Hard as it is to believe, Donald Rumsfeld’s Pentagon is once more getting set to charge soldiers $8.10 every day for meals while they are in military hospitals recovering from combat injuries. Last year, after an uproar, Congress inserted a special provision into the $87.5 billion supplemental appropriation for Iraq and Afghanistan to make sure wounded soldiers didn’t have to pay for their meals while laid up. But because the Pentagon has been so inept at putting the special provision into practice, numerous wounded vets have been paying for their food anyway. And now the special provision covering the $8.10 fee is about to run out.
The Pentagon suggests that those who already have paid for their food may be able to get reimbursement if they have kept receipts for the meals. Figuring out who did isn’t as easy as the Pentagon might like it to sound. As of mid-month 2,830 patients from the Iraq war have been treated at Walter Reed Army Medical Center in Washington, 500 of them battle casualties.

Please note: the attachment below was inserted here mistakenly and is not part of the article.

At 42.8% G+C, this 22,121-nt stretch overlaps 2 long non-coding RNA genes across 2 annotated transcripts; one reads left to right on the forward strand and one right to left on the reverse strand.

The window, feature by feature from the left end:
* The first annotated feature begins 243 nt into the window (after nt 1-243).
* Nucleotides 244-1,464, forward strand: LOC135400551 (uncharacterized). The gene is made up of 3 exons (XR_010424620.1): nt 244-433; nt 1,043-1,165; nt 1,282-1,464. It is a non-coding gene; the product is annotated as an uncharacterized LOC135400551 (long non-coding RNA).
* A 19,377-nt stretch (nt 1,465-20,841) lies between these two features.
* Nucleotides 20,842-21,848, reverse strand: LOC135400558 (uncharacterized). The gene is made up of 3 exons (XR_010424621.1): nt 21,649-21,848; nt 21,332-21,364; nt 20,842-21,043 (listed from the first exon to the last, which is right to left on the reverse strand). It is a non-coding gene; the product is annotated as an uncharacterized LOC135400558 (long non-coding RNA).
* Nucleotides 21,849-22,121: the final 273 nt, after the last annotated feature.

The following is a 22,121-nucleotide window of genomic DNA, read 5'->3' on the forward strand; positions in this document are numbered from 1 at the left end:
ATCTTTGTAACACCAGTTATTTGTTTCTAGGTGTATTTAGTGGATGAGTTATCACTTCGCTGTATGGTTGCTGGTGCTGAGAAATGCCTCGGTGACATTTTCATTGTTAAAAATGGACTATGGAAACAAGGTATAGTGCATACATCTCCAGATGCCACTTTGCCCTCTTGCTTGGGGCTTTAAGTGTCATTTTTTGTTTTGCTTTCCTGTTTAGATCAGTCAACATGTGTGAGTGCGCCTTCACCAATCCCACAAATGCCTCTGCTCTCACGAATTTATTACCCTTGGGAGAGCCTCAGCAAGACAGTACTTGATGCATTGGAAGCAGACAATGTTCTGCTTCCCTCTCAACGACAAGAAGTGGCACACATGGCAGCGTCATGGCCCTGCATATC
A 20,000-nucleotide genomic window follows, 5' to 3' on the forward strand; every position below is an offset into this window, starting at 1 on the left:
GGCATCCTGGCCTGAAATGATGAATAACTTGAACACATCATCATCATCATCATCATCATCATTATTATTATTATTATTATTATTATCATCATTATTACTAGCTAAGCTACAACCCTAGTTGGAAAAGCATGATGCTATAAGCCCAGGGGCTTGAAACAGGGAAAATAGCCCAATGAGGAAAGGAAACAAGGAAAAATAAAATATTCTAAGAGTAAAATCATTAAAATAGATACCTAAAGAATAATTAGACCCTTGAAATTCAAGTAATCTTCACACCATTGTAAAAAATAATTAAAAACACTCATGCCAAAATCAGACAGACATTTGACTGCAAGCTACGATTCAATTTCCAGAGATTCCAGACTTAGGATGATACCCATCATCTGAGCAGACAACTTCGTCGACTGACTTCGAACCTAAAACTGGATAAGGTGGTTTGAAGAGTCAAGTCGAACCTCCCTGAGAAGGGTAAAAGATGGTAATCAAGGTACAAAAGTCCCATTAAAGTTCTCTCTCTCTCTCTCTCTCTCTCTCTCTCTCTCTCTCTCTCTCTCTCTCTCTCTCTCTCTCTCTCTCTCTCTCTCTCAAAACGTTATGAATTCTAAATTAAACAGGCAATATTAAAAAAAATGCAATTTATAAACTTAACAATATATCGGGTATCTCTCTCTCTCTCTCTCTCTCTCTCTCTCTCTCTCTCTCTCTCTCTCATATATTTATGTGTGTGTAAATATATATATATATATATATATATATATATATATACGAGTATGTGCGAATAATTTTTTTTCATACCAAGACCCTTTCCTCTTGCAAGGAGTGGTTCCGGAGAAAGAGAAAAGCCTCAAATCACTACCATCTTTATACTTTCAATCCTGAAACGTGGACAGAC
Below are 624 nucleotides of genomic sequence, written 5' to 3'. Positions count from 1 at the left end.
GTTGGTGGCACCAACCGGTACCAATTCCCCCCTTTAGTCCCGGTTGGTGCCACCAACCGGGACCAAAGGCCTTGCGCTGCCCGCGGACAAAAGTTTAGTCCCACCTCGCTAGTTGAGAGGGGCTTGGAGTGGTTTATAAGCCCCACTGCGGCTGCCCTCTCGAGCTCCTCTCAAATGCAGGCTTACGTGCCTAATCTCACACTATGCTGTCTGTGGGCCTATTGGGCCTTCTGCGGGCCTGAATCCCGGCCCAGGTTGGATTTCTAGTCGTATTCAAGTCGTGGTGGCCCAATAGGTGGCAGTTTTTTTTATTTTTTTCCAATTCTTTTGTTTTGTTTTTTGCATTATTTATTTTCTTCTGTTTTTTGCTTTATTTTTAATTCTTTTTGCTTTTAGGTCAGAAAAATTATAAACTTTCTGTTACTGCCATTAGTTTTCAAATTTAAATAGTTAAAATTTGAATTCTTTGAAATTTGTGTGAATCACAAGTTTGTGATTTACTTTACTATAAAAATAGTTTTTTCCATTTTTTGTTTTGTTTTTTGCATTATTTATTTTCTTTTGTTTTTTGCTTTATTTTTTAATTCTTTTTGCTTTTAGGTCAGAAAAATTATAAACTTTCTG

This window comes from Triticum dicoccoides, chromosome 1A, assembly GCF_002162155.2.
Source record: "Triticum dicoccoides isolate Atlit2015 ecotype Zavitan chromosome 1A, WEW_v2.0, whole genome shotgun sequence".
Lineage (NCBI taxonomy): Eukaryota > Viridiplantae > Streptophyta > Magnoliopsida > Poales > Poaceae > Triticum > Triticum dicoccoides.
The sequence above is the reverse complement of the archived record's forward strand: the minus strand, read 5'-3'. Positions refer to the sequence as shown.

“It’s a pretty cumbersome process,” Lieutenant Colonel Carl Smith, deputy director of patient administration at Walter Reed, told Stars and Stripes. “We have to come up with a mechanism to identify soldiers [who were charged] and follow them through and find out where they are now.” And it involves different offices in the Pentagon having to collaborate with one another. Said Pentagon spokesman James Turner, “The policy will address servicemember- and former-servicemember-identification, validation that the hospitalization qualifies for exemption, and the reimbursement mechanism.”
Additional reporting: Ashley Glacel and Alicia Ng